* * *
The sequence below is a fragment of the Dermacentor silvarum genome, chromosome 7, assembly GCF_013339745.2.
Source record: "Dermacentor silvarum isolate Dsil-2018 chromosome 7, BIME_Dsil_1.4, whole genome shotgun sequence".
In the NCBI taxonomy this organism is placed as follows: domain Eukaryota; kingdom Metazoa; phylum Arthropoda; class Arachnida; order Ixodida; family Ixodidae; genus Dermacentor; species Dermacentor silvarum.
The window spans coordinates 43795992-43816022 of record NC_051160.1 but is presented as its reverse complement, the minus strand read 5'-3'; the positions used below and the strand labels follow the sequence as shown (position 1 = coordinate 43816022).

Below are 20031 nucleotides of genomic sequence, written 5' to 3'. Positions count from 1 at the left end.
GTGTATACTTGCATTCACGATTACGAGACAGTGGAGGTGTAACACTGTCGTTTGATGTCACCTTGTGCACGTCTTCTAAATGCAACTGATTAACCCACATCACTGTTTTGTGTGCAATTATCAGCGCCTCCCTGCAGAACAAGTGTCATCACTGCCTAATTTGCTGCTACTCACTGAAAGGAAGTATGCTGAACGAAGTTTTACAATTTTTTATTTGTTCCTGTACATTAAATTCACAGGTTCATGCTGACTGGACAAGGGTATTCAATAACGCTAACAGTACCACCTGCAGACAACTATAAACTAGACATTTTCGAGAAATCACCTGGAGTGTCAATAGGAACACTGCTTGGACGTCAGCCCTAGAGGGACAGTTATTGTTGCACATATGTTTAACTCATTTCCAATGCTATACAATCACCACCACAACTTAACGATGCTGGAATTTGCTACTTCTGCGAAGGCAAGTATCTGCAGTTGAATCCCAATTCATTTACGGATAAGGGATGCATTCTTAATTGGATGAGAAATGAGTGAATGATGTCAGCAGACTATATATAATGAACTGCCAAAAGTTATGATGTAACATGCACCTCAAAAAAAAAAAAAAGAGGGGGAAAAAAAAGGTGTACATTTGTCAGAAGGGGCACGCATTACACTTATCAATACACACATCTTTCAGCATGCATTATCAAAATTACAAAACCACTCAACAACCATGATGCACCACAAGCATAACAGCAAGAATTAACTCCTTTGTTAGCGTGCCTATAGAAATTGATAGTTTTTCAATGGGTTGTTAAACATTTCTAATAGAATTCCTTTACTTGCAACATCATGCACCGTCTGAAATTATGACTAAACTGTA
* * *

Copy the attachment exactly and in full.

The sequence below is a fragment of the Dermacentor silvarum genome, chromosome 7, assembly GCF_013339745.2.
Source record: "Dermacentor silvarum isolate Dsil-2018 chromosome 7, BIME_Dsil_1.4, whole genome shotgun sequence".
In the NCBI taxonomy this organism is placed as follows: domain Eukaryota; kingdom Metazoa; phylum Arthropoda; class Arachnida; order Ixodida; family Ixodidae; genus Dermacentor; species Dermacentor silvarum.
The window spans coordinates 43795992-43816022 of record NC_051160.1 but is presented as its reverse complement, the minus strand read 5'-3'; the positions used below and the strand labels follow the sequence as shown (position 1 = coordinate 43816022).

Below are 20031 nucleotides of genomic sequence, written 5' to 3'. Positions count from 1 at the left end.
GTGTATACTTGCATTCACGATTACGAGACAGTGGAGGTGTAACACTGTCGTTTGATGTCACCTTGTGCACGTCTTCTAAATGCAACTGATTAACCCACATCACTGTTTTGTGTGCAATTATCAGCGCCTCCCTGCAGAACAAGTGTCATCACTGCCTAATTTGCTGCTACTCACTGAAAGGAAGTATGCTGAACGAAGTTTTACAATTTTTTATTTGTTCCTGTACATTAAATTCACAGGTTCATGCTGACTGGACAAGGGTATTCAATAACGCTAACAGTACCACCTGCAGACAACTATAAACTAGACATTTTCGAGAAATCACCTGGAGTGTCAATAGGAACACTGCTTGGACGTCAGCCCTAGAGGGACAGTTATTGTTGCACATATGTTTAACTCATTTCCAATGCTATACAATCACCACCACAACTTAACGATGCTGGAATTTGCTACTTCTGCGAAGGCAAGTATCTGCAGTTGAATCCCAATTCATTTACGGATAAGGGATGCATTCTTAATTGGATGAGAAATGAGTGAATGATGTCAGCAGACTATATATAATGAACTGCCAAAAGTTATGATGTAACATGCACCTCAAAAAAAAAAAAAAGAGGGGGAAAAAAAAGGTGTACATTTGTCAGAAGGGGCACGCATTACACTTATCAATACACACATCTTTCAGCATGCATTATCAAAATTACAAAACCACTCAACAACCATGATGCACCACAAGCATAACAGCAAGAATTAACTCCTTTGTTAGCGTGCCTATAGAAATTGATAGTTTTTCAATGGGTTGTTAAACATTTCTAATAGAATTCCTTTACTTGCAACATCATGCACCGTCTGAAATTATGACTAAACTGTA